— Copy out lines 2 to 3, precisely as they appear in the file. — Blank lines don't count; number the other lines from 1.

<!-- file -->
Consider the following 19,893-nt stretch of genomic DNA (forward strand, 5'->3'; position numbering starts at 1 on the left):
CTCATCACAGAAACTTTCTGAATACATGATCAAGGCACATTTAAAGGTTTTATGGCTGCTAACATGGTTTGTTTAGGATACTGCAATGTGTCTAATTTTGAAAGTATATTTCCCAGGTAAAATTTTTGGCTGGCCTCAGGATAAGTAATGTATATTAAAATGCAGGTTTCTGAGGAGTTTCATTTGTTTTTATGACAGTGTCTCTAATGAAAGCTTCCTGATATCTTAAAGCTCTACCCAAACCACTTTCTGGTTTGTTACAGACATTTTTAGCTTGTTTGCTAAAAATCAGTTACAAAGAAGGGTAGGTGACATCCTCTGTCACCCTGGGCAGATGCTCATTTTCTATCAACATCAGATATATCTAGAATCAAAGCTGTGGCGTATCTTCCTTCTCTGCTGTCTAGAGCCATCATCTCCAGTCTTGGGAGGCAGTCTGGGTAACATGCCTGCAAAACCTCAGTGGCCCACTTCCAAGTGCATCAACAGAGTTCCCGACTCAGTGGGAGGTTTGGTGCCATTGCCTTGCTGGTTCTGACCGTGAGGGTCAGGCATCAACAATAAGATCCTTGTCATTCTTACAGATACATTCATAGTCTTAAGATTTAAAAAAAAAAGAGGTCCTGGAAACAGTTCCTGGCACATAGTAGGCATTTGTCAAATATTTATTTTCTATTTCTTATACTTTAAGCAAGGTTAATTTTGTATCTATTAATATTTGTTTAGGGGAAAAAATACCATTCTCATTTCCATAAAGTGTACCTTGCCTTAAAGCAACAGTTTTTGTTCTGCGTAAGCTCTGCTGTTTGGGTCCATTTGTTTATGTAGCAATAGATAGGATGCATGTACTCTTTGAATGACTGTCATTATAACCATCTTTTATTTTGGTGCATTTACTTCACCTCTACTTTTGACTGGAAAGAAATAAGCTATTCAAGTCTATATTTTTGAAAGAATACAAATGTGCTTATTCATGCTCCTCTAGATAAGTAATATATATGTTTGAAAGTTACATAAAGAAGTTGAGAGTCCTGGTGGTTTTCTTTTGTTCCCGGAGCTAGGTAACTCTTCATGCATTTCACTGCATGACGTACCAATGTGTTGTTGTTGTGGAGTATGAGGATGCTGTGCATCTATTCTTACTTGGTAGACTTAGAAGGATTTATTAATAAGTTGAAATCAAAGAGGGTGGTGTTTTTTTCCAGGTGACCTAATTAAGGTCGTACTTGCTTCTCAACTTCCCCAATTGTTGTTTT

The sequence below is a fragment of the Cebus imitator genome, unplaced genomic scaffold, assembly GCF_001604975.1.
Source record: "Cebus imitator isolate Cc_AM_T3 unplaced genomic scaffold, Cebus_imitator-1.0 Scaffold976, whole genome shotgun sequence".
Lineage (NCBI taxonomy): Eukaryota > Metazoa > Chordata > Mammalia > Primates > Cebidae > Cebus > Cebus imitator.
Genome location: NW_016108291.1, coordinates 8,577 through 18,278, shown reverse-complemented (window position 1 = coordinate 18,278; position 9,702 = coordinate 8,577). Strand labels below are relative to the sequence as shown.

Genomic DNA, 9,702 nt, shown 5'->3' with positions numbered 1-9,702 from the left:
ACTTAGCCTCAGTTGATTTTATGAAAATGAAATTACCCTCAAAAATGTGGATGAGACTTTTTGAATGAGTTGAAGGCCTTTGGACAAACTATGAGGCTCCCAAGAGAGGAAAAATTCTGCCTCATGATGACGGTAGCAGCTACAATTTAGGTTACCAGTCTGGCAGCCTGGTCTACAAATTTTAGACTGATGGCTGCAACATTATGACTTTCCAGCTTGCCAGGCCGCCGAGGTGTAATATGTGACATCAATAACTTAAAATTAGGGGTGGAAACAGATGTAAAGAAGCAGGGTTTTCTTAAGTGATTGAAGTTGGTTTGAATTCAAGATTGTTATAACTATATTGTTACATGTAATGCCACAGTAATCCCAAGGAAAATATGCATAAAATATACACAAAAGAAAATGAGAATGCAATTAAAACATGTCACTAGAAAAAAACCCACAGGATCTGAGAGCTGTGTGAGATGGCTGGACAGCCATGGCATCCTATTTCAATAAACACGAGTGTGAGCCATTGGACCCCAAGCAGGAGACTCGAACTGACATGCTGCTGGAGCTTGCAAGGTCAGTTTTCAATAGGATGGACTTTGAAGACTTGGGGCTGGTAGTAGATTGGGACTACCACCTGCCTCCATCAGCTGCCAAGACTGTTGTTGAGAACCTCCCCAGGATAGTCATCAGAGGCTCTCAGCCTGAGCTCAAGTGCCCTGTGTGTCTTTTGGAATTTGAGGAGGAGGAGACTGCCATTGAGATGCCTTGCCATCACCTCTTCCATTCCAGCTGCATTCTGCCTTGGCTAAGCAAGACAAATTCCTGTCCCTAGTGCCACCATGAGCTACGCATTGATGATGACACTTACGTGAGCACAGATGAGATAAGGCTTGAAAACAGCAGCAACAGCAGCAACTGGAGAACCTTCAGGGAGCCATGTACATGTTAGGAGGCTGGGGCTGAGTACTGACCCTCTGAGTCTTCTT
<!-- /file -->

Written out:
CTCATCACAGAAACTTTCTGAATACATGATCAAGGCACATTTAAAGGTTTTATGGCTGCTAACATGGTTTGTTTAGGATACTGCAATGTGTCTAATTTTGAAAGTATATTTCCCAGGTAAAATTTTTGGCTGGCCTCAGGATAAGTAATGTATATTAAAATGCAGGTTTCTGAGGAGTTTCATTTGTTTTTATGACAGTGTCTCTAATGAAAGCTTCCTGATATCTTAAAGCTCTACCCAAACCACTTTCTGGTTTGTTACAGACATTTTTAGCTTGTTTGCTAAAAATCAGTTACAAAGAAGGGTAGGTGACATCCTCTGTCACCCTGGGCAGATGCTCATTTTCTATCAACATCAGATATATCTAGAATCAAAGCTGTGGCGTATCTTCCTTCTCTGCTGTCTAGAGCCATCATCTCCAGTCTTGGGAGGCAGTCTGGGTAACATGCCTGCAAAACCTCAGTGGCCCACTTCCAAGTGCATCAACAGAGTTCCCGACTCAGTGGGAGGTTTGGTGCCATTGCCTTGCTGGTTCTGACCGTGAGGGTCAGGCATCAACAATAAGATCCTTGTCATTCTTACAGATACATTCATAGTCTTAAGATTTAAAAAAAAAAGAGGTCCTGGAAACAGTTCCTGGCACATAGTAGGCATTTGTCAAATATTTATTTTCTATTTCTTATACTTTAAGCAAGGTTAATTTTGTATCTATTAATATTTGTTTAGGGGAAAAAATACCATTCTCATTTCCATAAAGTGTACCTTGCCTTAAAGCAACAGTTTTTGTTCTGCGTAAGCTCTGCTGTTTGGGTCCATTTGTTTATGTAGCAATAGATAGGATGCATGTACTCTTTGAATGACTGTCATTATAACCATCTTTTATTTTGGTGCATTTACTTCACCTCTACTTTTGACTGGAAAGAAATAAGCTATTCAAGTCTATATTTTTGAAAGAATACAAATGTGCTTATTCATGCTCCTCTAGATAAGTAATATATATGTTTGAAAGTTACATAAAGAAGTTGAGAGTCCTGGTGGTTTTCTTTTGTTCCCGGAGCTAGGTAACTCTTCATGCATTTCACTGCATGACGTACCAATGTGTTGTTGTTGTGGAGTATGAGGATGCTGTGCATCTATTCTTACTTGGTAGACTTAGAAGGATTTATTAATAAGTTGAAATCAAAGAGGGTGGTGTTTTTTTCCAGGTGACCTAATTAAGGTCGTACTTGCTTCTCAACTTCCCCAATTGTTGTTTT

The sequence below is a fragment of the Cebus imitator genome, unplaced genomic scaffold, assembly GCF_001604975.1.